This paper estimates affine term structure models of government bonds in selected 5 emerging countries during 2002-2015 periods. It aims to study the relationship between sovereign bond markets and the real economy. The analysis confirms evidences earlier that macroeconomic variables help explaining yield curve and term premium dynamics. For short-term bonds, yield’s responses to shocks are mostly carried by policy channel. For long-term bonds, responses are mostly from term premium. Furthermore, there are external factors that could generate yields co-movement in some emerging-economy countries. Our findings therefore suggest that portfolio diversification would benefit investors who allocate their assets globally. Central banks, however, have to face with difficulties in managing bond market as they have to oversee risk factors affecting investors’ risk perception and causing cross-country spill-over effects.
Trend Inflation Estimates for Thailand from Disaggregated Data
This paper constructs a new trend inflation measure for Thailand based on the multivariate unobserved components model with stochastic volatility and outlier adjustments (MUCSVO) of Stock and Watson (2015). Similar to core inflation, the MUCSVO constructs a measure of the underlying trend based on disaggregated data, but with time-varying sectoral weights that vary with the volatility, persistence and co-movement of the sectoral inflation series. Based on the empirical results, the majority of sectoral weights show significant time-variation, in contrast to their relatively stable expenditure shares. Volatile food and energy sectors that are typically excluded from core inflation measures also turn out to be less volatile, more persistent and explain approximately 10 percent of filtered trend inflation rate movements. Compared to various other trend inflation measures, we show that the MUCSVO delivers trend estimates that are smoother, has narrower confidence bands, and are able to forecast 8 quarter-ahead average inflation more accurately both in-sample and out-of-sample, especially in the post 2000 period.
Heterogeneous Exporters’ Responses to Trade Liberalization in a Two-Dimensional Product Space
Multiproduct firms are responsible for the majority of the global trade network. The majority of studies on multiproduct firms that incorporate the notion of core competency – the idea that a firm is more efficient in some products than others – find success in explaining observed empirical patterns. However, because products in these models are represented on a one dimensional interval, the models are unable to capture the fact that products are inherently hierarchical and multidimensional. This paper proposes a way to extend the concept of core competency into a two-dimensional space with an introduction of industries. This allows for a richer prediction on the exporters’ responses to a reduction in trade cost. In particular, the differential responses of large and small firms depend on the convexity of the cost function. Using a novel dataset on Thai exporters’ responses to Vietnam’s tariff reductions in 2001-2008, I find that while all exporters respond to foreign tariff reduction on the intensive margin, they respond differently on the extensive margin. While large firms tend to introduce products within the industry they already have presence in, small firms tend to start exporting products in new industries. This suggests that the cost curve is concave in the product dimension, but is convex in the industry dimension.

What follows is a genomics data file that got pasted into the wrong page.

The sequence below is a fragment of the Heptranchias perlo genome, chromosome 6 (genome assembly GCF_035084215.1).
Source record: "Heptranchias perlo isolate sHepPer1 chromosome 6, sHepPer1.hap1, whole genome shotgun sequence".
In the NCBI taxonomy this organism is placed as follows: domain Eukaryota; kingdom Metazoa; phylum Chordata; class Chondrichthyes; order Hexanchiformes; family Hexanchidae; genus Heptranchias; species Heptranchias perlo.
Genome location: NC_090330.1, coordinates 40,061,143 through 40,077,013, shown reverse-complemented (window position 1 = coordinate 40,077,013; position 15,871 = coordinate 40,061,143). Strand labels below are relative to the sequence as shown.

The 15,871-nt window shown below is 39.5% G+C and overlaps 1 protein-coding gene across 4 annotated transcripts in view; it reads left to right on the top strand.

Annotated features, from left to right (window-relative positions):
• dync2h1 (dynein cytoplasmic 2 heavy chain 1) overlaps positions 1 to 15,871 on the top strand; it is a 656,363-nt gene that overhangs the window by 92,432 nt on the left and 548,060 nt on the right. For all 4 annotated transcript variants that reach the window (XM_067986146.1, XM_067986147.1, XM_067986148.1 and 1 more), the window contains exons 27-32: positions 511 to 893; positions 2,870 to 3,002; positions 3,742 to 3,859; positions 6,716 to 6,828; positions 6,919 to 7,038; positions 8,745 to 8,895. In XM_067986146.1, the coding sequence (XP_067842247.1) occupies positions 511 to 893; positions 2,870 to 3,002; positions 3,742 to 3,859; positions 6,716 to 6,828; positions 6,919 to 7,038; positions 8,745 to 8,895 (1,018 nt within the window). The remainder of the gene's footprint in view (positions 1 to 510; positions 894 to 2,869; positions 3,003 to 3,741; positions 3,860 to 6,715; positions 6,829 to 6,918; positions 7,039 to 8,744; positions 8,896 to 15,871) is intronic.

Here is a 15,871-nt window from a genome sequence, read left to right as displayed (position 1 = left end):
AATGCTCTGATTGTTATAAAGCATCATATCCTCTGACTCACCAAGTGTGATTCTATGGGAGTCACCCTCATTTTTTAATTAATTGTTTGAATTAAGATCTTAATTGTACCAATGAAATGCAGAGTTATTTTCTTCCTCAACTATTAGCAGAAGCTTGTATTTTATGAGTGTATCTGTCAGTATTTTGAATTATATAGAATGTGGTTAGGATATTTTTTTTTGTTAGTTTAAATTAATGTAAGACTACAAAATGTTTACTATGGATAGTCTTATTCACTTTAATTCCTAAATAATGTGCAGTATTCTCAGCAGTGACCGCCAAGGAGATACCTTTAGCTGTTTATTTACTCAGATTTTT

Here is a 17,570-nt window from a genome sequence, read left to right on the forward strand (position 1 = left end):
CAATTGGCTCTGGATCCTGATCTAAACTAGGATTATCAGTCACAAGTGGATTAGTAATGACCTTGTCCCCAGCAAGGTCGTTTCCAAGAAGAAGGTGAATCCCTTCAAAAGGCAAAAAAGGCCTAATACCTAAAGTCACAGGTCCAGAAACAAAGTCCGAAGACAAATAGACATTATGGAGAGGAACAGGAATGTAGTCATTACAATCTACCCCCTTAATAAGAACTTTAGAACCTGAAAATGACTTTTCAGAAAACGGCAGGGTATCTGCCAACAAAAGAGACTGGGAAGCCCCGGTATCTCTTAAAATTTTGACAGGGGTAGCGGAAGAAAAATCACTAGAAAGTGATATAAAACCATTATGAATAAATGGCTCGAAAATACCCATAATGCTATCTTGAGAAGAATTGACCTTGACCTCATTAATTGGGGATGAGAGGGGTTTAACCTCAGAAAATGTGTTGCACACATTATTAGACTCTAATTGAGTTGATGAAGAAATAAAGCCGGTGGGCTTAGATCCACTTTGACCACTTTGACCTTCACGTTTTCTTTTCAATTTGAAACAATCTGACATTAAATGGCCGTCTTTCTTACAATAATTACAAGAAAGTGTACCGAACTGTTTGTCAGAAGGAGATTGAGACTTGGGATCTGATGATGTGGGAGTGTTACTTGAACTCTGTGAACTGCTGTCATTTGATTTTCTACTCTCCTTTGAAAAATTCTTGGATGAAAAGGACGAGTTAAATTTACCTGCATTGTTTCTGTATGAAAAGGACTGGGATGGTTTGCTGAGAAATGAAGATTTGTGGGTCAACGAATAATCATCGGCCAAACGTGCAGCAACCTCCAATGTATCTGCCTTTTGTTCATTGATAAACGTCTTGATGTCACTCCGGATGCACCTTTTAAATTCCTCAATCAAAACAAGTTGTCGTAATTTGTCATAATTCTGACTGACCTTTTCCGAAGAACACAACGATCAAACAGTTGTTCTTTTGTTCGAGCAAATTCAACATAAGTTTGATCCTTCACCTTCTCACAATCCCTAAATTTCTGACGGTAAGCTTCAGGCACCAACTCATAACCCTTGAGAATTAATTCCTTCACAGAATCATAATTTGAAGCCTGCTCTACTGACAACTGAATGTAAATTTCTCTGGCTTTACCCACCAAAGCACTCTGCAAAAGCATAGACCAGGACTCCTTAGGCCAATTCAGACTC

The Social Cost of Thailand’s Transportation Fuel Pricing Policy
The price structure of Thailand’s transportation fuels has always been heavily distorted by the government. The prices of diesel and biofuels are consistently subsidized, while the prices of other fuels are raised above their competitive level in order to provide cross-subsidies to diesel and biofuels. Price distortion in this fashion leads to over- /under-consumption of transportation fuels relative to the socially optimal level. This study estimates the economic and social cost of the price distortions within Thailand’s transportation fuel market that stem from inecient price structure and cross subsidies.
The Impacts of the Billing System on Healthcare Utilization: The Case of Thai Civil Servant Medical Benefit Scheme
While a large number of health insurance studies find that an increase in cost-sharing reduces healthcare demand, little has looked at the effect of a policy change operating through a non-price channel. This paper examines how a billing process can affect healthcare utilization given no change in price. Specifically, we look at the launch of the Direct Billing Payment program (DBP) to the Thai Civil Servant Medical Benefit Scheme. In the past, although the outpatient care is essentially free, its beneficiaries must pay at the point of services and get their money reimbursed later. The DBP allows the hospitals to charge the government directly. Using patient-level panel data from a large regional hospital, we find that the new billing system affects utilization through multiple channels. First, it increases the number of outpatient visits. Second, for each visit, the treatment costs and the share of prescription drug charge are higher. These impacts are found to be persistent over time, although less so in the case of visits. In addition, our analysis suggests that the likely cash constrained patients increase their utilization more proportionally.